New York

Letters to the Editor for Thursday, July 16

Your Voice

Florida doing better on covid than NY

The Washington Post article in the June 28 Gazette opined that there is “A dark cloud over the Sun Belt.”
This and other stories about New York’s management of the COVID-19 crisis are simply fake news. An increase in cases without an increase in critical sickness and/or death is like the ray of sunlight which kills the virus.
A comparison between New York and Florida, which has 2 million more people and a higher percentage of older people, shows the truth.
Over 25,000 New York residents have died from COVID-19. Even with the uptick in cases, Florida has lost about 4,400 souls. The death rate in New York is about 161 per 100,000; Florida’s comparable figure is 15 per 100,000. The Gazette can try and divert attention from these numbers by pointing south, but dead men do tell tales.
Art Henningson

Grateful for Ellis, Rotterdam EMS

I was a patient at Ellis Hospital on May 13 and was discharged on the 15th. I was transported by Rotterdam EMS at 3:30 a.m. and was greeted at the hospital by outstanding doctors and nursing staff. I want to thank Dr. Quee and Dr. Koleman as well as nurses Kallie K. and Lois for their care and kindness. Once again Ellis Hospital to the rescue. I also want to extend a special thank you to Rotterdam EMS. I am very thankful to you all. You are all my heroes.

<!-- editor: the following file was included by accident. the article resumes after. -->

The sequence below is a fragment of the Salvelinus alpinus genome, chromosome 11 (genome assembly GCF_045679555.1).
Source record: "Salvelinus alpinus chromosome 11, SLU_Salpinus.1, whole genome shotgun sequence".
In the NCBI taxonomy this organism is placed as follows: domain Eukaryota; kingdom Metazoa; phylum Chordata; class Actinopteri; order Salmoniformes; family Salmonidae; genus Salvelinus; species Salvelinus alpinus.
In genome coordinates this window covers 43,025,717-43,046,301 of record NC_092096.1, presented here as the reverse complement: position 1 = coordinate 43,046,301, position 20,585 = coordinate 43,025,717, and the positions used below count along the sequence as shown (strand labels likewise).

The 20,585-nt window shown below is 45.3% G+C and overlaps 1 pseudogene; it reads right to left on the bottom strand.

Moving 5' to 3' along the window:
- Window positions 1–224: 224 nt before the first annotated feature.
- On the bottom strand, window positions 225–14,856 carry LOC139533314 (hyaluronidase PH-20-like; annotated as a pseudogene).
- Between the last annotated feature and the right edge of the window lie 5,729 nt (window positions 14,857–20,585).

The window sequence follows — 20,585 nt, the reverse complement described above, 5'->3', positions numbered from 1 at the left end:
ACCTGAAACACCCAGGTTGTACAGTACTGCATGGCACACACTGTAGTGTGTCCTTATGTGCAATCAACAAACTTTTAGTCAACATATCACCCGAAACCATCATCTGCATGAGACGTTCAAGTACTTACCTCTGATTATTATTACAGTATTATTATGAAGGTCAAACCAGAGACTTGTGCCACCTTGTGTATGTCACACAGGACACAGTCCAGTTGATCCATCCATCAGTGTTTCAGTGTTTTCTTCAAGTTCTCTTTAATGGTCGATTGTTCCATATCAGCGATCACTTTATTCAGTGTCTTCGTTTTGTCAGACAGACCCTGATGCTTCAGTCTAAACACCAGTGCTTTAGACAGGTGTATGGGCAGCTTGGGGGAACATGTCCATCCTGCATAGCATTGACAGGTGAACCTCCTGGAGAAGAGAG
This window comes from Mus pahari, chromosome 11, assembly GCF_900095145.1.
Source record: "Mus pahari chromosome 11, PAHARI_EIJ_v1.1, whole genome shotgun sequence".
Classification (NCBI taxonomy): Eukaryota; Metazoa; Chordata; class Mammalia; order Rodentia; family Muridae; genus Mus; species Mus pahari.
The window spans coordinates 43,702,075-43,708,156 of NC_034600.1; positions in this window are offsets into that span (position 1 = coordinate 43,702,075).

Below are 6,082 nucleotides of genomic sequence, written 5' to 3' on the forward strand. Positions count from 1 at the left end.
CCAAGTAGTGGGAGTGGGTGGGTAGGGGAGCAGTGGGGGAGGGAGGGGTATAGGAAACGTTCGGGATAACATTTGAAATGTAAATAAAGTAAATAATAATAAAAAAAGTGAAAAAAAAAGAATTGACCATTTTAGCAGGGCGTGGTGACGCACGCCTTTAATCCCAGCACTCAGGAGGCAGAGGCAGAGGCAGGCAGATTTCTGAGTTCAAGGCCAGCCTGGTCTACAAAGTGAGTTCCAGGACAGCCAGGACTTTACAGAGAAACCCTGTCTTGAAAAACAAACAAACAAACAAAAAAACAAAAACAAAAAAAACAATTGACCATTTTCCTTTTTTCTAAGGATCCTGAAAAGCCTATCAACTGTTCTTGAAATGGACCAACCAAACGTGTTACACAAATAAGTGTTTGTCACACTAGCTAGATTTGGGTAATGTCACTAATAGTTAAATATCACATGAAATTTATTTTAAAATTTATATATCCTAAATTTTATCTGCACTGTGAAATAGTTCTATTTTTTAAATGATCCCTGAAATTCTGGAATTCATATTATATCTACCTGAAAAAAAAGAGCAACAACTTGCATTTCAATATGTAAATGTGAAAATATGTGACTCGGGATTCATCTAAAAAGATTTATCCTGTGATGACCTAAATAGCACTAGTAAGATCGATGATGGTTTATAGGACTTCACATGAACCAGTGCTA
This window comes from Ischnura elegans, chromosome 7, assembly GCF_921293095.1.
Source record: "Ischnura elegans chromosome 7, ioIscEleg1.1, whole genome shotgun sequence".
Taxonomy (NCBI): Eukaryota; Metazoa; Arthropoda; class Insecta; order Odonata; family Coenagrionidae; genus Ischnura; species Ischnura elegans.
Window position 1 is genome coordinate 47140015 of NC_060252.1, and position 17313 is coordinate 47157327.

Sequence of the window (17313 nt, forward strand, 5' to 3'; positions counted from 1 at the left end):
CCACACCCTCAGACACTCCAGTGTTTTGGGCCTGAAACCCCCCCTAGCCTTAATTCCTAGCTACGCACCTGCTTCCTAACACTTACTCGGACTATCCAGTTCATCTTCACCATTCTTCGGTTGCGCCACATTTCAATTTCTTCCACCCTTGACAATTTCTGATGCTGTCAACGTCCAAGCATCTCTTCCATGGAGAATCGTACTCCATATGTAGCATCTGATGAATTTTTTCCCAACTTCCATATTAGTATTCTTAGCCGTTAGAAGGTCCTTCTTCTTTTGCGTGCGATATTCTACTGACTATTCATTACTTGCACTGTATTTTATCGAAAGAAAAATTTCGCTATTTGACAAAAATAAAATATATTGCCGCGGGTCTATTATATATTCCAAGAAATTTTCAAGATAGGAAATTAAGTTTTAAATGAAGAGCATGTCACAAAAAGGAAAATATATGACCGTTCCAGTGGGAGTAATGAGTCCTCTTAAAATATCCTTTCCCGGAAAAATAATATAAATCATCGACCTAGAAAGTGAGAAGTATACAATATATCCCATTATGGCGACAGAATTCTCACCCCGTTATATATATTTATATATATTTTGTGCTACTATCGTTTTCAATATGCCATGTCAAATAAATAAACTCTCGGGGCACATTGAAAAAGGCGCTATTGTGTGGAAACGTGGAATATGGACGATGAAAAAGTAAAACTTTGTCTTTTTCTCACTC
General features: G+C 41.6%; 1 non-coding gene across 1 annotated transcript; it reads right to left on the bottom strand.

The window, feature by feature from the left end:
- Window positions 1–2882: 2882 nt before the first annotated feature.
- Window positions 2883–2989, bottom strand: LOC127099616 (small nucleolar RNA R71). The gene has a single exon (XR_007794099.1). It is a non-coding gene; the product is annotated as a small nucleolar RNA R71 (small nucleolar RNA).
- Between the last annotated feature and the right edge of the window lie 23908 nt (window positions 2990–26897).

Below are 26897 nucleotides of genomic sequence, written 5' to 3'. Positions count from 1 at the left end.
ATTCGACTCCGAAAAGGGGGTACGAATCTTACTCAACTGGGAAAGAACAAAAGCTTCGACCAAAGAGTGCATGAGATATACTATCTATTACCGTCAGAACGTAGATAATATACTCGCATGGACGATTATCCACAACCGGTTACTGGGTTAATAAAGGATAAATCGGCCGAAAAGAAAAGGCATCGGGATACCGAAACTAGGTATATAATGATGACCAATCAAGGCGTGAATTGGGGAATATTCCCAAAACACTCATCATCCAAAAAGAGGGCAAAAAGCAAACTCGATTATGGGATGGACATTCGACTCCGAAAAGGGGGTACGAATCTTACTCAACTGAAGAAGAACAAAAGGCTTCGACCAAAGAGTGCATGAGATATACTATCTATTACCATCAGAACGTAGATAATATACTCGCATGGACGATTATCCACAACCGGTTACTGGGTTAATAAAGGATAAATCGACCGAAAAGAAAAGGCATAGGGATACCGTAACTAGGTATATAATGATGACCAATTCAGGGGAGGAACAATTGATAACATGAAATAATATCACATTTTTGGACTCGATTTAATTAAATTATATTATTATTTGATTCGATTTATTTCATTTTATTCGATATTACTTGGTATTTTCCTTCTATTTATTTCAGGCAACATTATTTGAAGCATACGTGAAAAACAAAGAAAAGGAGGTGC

Mary Cater

Progressives are undermining values

On love of country, some facts come to mind:
1. Recall the months of false attacks related to impeachment.
2. Recall how the progressives fought to prevent Brett Kavanaugh’s approval to the Supreme Court. His inhumane treatment was nauseating.
3. Recall Seattle’s First Amendment rights. A group of progressives wanted an autonomous area where no police can enter. The mayor called it the “summer of love.” The result: two young Blacks were killed and her home was spray-painted.
4. Recall Black Lives Matter, a progressive group set up after the murder of George Floyd. Their demands were to defund the police and aid the poor. Their demonstrations resulted in businesses being ravaged, merchandise stolen and buildings burned. Where was Black Lives Matter when hundreds of Blacks were killed in Chicago?
5. Recall the tearing down of statues: Thomas Jefferson, defacing the Lincoln Memorial, Ulysses S. Grant, Robert E. Lee, Stonewall Jackson and Woodrow Wilson. They showed their power to destroy, but do they know history?
The aforementioned acts are considered their First Amendment rights. What about never forgetting those that gave their lives for our freedom? Where hard work, sacrifice, God fearing and love of family will put in our hearts the meaning of “God Bless America.”
Vince Alescio
Clifton Park

Consider big picture with Washington

In his July 4 column (“Statues celebrating all slave owners must come down”), Charles Blow attacks George Washington, based solely on his slave-holding.
Prior to Washington’s generation, however, slavery was considered an ineradicable feature of the human condition, practiced throughout the world.
It was Washington’s success in leading the American Revolution and implementing the Constitution that resulted in a framework in which American slavery could eventually be abolished and Mr. Blow could become comfortably ensconced as a New York Times columnist.
If Washington had failed in his endeavors, would democratic government found a foothold anywhere in the world? Or would slavery have continued as it was for much longer than it did? Perhaps Mr. Blow should also consider how the future will judge us for greedily consuming Chinese goods and heedlessly relying on their electronics while they mercilessly persecute minorities and ruthlessly squelch freedom in Hong Kong.